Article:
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Evidence investigating interventions to reduce the harm from continued tobacco use (e.g. smoking reduction or use of ‘less risky’ products, including snus) is limited; however there is some evidence to suggest that NRT can help people to reduce their smoking and ultimately quit in the long-term. Evidence of any health benefits of harm reduction among continuing smokers is equivocal; therefore the focus of harm reduction should currently be as a stepping stone to quitting, rather than as an end goal.

Possible ways to reduce harm for smokers who are not interested in or able to quit include reducing the number of cigarettes smoked, or switching to alternative nicotine or tobacco products. No RCTs have been found that directly tested whether harm reduction strategies reduced the harms to health caused by smoking. However, a review found a number of trials that tested nicotine replacement therapy (NRT) as an intervention to assist reduction, and found that it significantly increased the likelihood of reducing cigarettes per day by at least 50% and the likelihood of ultimately quitting smoking. Use of nicotine patches to facilitate temporary abstinence, bupropion, varenicline, electronic cigarettes, snus, and were investigated by one trial each. The evidence for all five intervention types was therefore imprecise, and it is unclear whether or not these aids increase the likelihood of smoking reduction or cessation. Two trials investigating two different types of behavioural advice and instructions on reducing cigarettes per day also provided imprecise evidence. Four studies of PREPs (cigarettes with reduced levels of tar, carbon and nicotine, and in one case delivered using an electronically-heated cigarette smoking system) showed some reduction in exposure to some toxicants, but it is unclear whether this would substantially alter the risk of harm. Epidemiological evidence from a separate systematic review suggests that the harms of snus use are less than those of smoking. The lack of evidence makes it difficult to draw conclusions about the benefits of harm reduction approaches. Currently the most persuasive evidence for a health benefit of harm reduction approaches comes from evidence suggesting that a reduction in amount smoked is associated with later cessation.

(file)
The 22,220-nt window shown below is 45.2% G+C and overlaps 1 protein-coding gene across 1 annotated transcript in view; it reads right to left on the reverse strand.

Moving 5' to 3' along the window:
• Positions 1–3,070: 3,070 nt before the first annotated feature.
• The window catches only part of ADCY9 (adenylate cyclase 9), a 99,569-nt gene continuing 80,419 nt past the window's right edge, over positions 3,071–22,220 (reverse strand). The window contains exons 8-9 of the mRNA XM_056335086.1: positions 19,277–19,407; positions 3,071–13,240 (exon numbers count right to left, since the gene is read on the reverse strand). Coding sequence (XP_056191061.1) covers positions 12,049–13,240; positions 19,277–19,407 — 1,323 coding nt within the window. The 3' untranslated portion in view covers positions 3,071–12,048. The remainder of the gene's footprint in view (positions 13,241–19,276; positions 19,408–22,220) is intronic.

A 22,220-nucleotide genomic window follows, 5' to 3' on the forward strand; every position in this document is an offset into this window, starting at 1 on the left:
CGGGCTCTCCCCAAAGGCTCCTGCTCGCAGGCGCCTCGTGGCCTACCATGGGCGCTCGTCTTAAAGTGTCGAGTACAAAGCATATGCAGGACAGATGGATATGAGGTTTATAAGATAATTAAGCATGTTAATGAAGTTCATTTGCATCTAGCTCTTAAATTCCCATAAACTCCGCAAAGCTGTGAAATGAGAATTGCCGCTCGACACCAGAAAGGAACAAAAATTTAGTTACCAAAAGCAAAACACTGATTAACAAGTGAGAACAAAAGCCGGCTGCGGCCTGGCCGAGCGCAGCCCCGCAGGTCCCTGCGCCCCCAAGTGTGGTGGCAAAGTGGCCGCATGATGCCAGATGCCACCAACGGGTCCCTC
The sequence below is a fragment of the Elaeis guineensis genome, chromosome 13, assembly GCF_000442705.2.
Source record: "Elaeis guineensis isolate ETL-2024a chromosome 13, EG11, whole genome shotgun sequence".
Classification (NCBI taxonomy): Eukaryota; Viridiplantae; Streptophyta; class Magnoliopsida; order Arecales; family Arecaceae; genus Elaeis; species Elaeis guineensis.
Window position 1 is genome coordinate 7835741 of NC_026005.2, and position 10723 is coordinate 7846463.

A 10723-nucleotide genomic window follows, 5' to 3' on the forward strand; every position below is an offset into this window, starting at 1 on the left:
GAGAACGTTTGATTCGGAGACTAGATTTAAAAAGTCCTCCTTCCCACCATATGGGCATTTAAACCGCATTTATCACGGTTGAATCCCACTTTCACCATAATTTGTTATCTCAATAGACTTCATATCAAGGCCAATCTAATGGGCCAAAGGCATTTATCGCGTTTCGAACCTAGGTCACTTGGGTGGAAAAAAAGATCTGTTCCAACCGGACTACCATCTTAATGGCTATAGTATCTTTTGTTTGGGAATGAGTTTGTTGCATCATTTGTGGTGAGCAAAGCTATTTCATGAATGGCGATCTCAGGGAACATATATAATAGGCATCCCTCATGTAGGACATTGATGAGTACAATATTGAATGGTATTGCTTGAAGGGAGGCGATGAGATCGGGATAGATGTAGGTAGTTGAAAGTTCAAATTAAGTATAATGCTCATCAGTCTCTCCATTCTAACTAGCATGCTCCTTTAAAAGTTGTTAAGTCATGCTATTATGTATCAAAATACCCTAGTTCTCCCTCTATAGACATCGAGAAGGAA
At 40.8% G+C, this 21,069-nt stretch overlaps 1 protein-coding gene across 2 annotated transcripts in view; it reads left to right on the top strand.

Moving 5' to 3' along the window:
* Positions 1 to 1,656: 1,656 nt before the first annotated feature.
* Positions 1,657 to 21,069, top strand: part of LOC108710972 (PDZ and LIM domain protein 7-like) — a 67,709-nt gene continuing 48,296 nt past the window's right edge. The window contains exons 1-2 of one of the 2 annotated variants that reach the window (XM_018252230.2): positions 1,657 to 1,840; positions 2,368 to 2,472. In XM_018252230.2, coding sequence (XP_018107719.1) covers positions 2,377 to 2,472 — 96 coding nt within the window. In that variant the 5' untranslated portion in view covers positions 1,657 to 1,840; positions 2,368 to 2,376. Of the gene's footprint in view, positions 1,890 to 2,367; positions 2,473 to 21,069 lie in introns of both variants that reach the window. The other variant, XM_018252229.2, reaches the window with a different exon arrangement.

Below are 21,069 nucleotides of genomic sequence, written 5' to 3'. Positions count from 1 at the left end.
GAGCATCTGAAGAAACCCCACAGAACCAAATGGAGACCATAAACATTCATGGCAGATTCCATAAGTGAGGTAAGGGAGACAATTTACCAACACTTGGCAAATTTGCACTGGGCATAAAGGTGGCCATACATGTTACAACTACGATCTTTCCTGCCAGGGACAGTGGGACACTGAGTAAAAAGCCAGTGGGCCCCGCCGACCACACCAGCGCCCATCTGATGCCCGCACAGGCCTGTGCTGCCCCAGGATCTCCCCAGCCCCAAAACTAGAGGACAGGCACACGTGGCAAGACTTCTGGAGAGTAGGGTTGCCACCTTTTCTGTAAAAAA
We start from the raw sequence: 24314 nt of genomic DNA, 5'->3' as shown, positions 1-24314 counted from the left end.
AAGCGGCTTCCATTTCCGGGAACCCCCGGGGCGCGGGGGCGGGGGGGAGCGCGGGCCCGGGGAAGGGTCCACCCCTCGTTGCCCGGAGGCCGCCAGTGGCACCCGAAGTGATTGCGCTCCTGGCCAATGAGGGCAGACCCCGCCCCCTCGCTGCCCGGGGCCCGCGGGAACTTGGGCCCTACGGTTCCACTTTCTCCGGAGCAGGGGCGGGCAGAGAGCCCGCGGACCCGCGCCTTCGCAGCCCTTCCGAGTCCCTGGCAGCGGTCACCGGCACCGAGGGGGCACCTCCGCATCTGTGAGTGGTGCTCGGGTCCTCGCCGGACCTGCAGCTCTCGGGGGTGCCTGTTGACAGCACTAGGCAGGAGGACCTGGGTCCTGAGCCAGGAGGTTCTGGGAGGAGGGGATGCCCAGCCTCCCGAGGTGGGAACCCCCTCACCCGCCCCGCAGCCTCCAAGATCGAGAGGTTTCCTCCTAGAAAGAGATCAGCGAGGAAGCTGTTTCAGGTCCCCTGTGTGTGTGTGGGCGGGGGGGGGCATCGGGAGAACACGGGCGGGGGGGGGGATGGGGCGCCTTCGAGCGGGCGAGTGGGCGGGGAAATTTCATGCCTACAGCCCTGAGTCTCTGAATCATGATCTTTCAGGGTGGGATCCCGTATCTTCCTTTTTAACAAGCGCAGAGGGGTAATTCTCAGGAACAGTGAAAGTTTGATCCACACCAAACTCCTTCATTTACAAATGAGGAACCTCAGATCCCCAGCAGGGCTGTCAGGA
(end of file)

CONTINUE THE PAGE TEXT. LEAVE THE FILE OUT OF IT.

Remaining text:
Hughes JR, Carpenter MJ. The feasibility of smoking reduction: An update. Addiction. 2005; 100: 1074-1089.

Clearing the smoke: The science base for tobacco harm reduction. Institute of Medicine, 2001. Summary and full report.

Hope or Hazard? What research tells us about ‘Potentially Reduced-Exposure’ Tobacco Products. University of Minnesota Transdisciplinary Tobacco Use Research Centre. 2005.

Hughes JR, Carpenter MJ. Does smoking reduction increase future cessation and decrease disease risk? A qualitative review. Nicotine Tob Res. 2006; 8: 739-749. logo
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